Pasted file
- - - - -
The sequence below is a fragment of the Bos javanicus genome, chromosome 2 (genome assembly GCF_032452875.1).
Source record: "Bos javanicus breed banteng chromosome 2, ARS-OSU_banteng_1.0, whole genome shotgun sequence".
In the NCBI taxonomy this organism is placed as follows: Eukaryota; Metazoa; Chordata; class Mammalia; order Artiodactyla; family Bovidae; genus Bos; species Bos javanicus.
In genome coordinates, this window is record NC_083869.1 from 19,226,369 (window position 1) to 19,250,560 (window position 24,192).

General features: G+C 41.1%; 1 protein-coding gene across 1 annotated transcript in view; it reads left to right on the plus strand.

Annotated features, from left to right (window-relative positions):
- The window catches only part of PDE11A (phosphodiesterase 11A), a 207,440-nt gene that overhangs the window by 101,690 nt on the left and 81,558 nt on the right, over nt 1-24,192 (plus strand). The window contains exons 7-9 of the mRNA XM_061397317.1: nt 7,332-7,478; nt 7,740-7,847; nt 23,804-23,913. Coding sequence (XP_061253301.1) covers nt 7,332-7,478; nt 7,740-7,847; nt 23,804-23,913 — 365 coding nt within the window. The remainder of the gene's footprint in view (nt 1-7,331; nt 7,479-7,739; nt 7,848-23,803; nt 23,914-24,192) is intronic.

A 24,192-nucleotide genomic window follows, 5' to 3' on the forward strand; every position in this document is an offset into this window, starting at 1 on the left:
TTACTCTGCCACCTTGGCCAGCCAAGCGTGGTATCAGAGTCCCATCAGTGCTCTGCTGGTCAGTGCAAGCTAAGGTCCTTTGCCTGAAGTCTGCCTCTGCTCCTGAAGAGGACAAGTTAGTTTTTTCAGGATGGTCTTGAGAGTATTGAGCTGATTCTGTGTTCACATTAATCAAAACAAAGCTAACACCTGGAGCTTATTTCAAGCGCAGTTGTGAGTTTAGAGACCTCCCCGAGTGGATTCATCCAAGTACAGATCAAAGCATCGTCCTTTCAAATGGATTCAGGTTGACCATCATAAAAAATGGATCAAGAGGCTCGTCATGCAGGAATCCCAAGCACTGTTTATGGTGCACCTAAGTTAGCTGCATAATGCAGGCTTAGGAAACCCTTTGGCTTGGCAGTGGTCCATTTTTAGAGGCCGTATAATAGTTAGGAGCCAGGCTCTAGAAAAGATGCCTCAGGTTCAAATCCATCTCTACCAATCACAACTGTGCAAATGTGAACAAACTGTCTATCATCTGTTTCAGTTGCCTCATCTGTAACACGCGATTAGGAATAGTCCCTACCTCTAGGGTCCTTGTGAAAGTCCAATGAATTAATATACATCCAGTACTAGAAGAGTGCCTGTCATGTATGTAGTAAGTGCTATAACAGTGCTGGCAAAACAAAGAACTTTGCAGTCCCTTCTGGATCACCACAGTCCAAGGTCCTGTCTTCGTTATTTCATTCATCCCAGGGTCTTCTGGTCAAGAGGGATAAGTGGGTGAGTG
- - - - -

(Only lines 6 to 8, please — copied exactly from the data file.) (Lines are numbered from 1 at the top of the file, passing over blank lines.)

Annotated features, from left to right (window-relative positions):
- The window catches only part of PDE11A (phosphodiesterase 11A), a 207,440-nt gene that overhangs the window by 101,690 nt on the left and 81,558 nt on the right, over nt 1-24,192 (plus strand). The window contains exons 7-9 of the mRNA XM_061397317.1: nt 7,332-7,478; nt 7,740-7,847; nt 23,804-23,913. Coding sequence (XP_061253301.1) covers nt 7,332-7,478; nt 7,740-7,847; nt 23,804-23,913 — 365 coding nt within the window. The remainder of the gene's footprint in view (nt 1-7,331; nt 7,479-7,739; nt 7,848-23,803; nt 23,914-24,192) is intronic.

A 24,192-nucleotide genomic window follows, 5' to 3' on the forward strand; every position in this document is an offset into this window, starting at 1 on the left: